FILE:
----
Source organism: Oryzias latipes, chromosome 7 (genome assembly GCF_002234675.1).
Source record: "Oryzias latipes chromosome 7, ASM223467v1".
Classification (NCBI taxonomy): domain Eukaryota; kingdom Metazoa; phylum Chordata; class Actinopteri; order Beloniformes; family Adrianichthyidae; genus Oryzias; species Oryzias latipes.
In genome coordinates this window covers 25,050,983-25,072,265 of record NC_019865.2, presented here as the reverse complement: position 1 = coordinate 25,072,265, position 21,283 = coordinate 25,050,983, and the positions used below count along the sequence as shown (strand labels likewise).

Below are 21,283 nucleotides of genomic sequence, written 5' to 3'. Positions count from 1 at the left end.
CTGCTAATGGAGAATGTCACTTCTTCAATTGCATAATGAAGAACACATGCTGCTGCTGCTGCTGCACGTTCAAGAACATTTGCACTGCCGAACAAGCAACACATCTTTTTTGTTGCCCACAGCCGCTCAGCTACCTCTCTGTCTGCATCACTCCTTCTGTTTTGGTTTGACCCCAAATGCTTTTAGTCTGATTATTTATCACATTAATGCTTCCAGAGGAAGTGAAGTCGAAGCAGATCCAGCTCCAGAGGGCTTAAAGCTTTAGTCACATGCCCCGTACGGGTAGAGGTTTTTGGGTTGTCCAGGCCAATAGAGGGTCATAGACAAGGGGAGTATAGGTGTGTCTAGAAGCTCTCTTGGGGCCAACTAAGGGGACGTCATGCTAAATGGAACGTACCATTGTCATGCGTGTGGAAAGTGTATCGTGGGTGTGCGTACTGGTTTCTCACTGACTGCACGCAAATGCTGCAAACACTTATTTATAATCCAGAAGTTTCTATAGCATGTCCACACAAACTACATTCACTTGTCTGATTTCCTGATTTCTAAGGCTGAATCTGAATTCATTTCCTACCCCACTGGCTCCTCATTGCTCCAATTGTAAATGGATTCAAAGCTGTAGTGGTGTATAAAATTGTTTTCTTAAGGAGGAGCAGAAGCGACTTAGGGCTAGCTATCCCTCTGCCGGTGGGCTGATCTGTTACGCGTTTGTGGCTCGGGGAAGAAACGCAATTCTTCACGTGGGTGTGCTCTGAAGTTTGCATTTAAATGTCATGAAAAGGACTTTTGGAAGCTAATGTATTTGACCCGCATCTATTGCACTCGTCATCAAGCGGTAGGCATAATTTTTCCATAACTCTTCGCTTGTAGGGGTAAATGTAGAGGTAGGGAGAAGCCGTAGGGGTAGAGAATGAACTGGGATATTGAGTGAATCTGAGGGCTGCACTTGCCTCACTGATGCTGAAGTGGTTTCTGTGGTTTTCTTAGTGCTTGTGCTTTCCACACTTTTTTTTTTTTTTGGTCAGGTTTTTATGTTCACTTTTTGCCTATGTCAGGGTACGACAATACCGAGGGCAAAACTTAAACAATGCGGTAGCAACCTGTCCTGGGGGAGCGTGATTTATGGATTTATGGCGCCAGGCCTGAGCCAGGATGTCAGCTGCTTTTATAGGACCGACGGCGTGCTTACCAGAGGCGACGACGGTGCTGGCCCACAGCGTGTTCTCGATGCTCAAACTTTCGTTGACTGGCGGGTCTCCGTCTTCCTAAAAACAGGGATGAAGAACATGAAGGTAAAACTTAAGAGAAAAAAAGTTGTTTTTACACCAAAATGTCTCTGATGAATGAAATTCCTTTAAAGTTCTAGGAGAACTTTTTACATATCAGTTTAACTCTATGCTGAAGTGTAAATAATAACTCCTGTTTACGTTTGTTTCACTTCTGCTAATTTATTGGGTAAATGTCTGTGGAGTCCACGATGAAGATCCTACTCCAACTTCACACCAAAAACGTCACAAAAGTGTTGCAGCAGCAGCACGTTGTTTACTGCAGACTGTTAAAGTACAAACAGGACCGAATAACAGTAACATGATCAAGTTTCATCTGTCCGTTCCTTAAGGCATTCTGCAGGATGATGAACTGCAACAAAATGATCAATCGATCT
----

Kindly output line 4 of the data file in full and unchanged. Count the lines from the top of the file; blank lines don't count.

In genome coordinates this window covers 25,050,983-25,072,265 of record NC_019865.2, presented here as the reverse complement: position 1 = coordinate 25,072,265, position 21,283 = coordinate 25,050,983, and the positions used below count along the sequence as shown (strand labels likewise).